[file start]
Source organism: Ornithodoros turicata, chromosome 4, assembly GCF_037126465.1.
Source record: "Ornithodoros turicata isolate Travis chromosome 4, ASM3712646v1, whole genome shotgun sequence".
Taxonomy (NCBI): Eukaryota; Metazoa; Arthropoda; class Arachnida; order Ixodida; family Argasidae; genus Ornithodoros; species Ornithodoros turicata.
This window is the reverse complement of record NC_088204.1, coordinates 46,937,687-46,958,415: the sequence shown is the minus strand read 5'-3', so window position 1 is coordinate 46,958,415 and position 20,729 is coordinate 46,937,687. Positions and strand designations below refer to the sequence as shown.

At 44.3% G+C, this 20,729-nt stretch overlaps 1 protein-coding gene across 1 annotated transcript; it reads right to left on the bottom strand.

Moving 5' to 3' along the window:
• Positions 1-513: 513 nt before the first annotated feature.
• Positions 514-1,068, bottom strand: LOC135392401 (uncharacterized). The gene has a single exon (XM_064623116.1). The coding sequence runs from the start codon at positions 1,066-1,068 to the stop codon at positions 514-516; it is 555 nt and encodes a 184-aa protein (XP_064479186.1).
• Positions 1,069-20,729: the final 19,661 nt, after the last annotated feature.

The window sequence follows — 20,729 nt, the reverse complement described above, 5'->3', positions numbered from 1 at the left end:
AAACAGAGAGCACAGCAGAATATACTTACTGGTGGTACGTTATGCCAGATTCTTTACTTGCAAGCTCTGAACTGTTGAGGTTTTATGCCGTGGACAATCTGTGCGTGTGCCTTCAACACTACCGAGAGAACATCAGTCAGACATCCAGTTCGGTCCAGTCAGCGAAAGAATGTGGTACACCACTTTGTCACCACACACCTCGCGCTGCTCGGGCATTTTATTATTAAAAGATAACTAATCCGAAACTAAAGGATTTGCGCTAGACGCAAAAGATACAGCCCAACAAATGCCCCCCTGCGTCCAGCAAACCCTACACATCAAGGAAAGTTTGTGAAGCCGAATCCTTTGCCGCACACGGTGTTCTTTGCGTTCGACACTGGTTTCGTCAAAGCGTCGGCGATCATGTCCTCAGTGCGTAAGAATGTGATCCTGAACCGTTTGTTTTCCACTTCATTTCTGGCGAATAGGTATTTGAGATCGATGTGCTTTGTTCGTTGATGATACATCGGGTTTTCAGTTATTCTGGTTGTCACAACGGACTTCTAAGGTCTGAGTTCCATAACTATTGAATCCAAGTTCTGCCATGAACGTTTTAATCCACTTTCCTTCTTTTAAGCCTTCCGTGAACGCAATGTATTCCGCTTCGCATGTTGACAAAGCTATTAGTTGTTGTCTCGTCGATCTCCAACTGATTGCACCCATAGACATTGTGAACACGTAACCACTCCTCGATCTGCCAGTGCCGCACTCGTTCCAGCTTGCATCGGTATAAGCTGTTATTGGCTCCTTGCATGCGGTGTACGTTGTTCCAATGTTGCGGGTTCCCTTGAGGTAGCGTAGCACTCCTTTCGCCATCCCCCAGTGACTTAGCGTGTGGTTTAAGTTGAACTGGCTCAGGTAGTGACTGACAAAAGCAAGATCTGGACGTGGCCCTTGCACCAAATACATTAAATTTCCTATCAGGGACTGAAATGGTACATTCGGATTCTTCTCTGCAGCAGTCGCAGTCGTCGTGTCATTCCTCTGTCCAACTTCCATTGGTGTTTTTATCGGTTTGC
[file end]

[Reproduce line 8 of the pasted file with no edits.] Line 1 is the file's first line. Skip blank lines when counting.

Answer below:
• Positions 514-1,068, bottom strand: LOC135392401 (uncharacterized). The gene has a single exon (XM_064623116.1). The coding sequence runs from the start codon at positions 1,066-1,068 to the stop codon at positions 514-516; it is 555 nt and encodes a 184-aa protein (XP_064479186.1).